Winter’s chill doesn’t have to keep you indoors. The winter months are great times to visit local art galleries, many of which are less crowded when the weather is chilly.
The beauty of Western North Carolina’s mountains have long attracted professional artists, helping build one of the nation’s largest communities of creative professionals. Many are known internationally but choose to show their work locally. Here are some suggestions of galleries to visit.
12 S. Lexington Ave., Asheville
10:30 a.m.-5 p.m. Monday-Saturday, 12-5 p.m. Sunday
Miles Bender, co-owner of one of the few glass fine art galleries in the United States, is attracted to glass sculptures that have stories to tell. Color, shape, and texture that combine in representational and abstract forms are what he and many of the gallery’s fans like. A piece “has to make you think,” he said.
He has operated the gallery since moving to Asheville in 2005. The city’s reputation as an arts destination brings many people into the gallery, but much of its sales are to high-end collectors who never walk through the door. [quote float=”right”]“We are a destination within a destination,” Bender said.[/quote] Others make appointments for private viewings and leave with their purchases without visiting other galleries in this gallery-rich city. Such is the small world of high-end glass sculpture collecting.
Bender Gallery represents about four dozen glass artists from around the world, including Katherine Bernstein, a Burnsville crystal artist who was inspired to work in glass by Harvey Littleton, a Spruce Pine resident considered to be the father of the studio glass movement. The glass fine arts community is so small that artists come to Bender Gallery for representation. And Bender goes to them. “We look for work on a regular basis to change things up and to find emerging artists,” he said. “That way the gallery always looks fresh.”
People love glass sculpture for its fragility and for fluid forms that come from a hard medium. Glass is a study of contrasts—born of fire, yet seemingly set in ice. It amazes people, which makes Bender Gallery such an amazing place in an amazing arts city. “We are a destination within a destination,” Bender said. In February 2014, it is featuring new work by Michelle Knox and David Patchen.
The Bascom Center for the Visual Arts
323 Franklin Road, Highlands
Monday-Saturday 10 a.m.-5 p.m., Sunday 12-5 p.m.
A stroll between the six buildings on campus literally feels like a walk in the park, and a historic one at that. The entrance to the center is through the Will Henry Stevens Covered Bridge, an 87-foot-long span that was built in the early 1800’s and trucked to Highlands from New Hampshire. The road into campus leads to the main museum, built from a large 1838 hand-hewn post-and-beam barn. The Studio Barn nearby is a rebuilt rough-hewn barn that houses clay studios in one huge room.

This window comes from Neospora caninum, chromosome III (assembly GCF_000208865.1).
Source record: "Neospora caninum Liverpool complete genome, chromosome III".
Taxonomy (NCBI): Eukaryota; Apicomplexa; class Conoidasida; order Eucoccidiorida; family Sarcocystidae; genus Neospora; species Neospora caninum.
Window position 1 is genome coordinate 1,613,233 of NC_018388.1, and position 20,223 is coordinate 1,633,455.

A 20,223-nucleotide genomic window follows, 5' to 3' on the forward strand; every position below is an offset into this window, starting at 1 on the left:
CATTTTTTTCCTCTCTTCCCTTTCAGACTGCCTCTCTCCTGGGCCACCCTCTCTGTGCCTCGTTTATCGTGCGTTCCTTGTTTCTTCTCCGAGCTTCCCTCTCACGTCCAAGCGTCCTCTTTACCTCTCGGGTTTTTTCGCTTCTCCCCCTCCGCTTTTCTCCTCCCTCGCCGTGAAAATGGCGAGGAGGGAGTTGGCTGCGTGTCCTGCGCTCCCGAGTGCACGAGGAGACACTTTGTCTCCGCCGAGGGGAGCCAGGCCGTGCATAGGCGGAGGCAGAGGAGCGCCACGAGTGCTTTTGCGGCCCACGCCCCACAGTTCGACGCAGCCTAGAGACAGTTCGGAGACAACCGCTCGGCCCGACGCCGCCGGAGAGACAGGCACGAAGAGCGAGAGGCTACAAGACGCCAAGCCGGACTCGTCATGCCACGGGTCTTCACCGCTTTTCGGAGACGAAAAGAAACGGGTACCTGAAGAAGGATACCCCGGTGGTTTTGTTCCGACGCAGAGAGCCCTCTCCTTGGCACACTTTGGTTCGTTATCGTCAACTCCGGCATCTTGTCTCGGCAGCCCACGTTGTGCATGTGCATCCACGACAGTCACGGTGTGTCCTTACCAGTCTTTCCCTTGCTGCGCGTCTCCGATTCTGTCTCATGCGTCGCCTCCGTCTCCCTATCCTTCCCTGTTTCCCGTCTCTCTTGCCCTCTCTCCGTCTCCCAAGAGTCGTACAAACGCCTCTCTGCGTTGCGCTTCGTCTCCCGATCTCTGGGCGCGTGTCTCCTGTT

The old-growth white pine floors in the Bascom’s main building are from several historic barns. Marked by the tools that farmers used to thresh wheat, the floors and their warm patina reflect the rural nature of a campus full of meadows, gardens, forests, walking trails, mountain views and sculpture gardens.
The Bascom has five galleries and provides opportunities to take classes. Exhibits change every three months, and there are always three or four going on. The Bascom recently had a photography exhibition of landscapes curated by Jane Jackson, who curated Sir Elton John’s extensive photo collection. Through March 2014, it will stage a show that features people choice award winners of art guilds and organizations in the area. March through May 18 it will have an exhibit of handcrafted, non-powered river and lake boats. The show will also feature antique rods, reels, and flies to coincide with the Three River Fly Fishing Tournament in Highlands.
“Our curator has been looking all over for these beautiful boats. It’s going to be amazing,” said Bascom membership coordinator, Pat Turnbull. “Our exhibitions are world-class. We have a lot of people from the Asheville area who go through the galleries, take a class and spend the day in downtown Highlands shopping and eating. It’s a nice way to spend the day.”
Drew Deane Gallery
114 West Main Street, Brevard
10 a.m.-5 p.m. Tuesday-Saturday
“It was the American dream to travel,” Deane said. “These signs were hand-created. The metal was cut by hand. The neon letters were all hand-built. They made a statement of individuality that you don’t see in modern travel. They’re dead, or they’re dying.”
Deane’s love for the signs developed early on. As a girl, she used to visit her three great-aunts at the motor court—the Camelia Court—that they owned in Silver Springs, Florida. The most exciting part of Deane’s day was turning it on.
A former architect, she happened upon her work in oils one day while walking with her daughter in the snow and seeing a big, red neon sign that said “Sunset Motel.” Captivated, she started searching out old signs for motels, bowling alleys, drugs stores and cafes.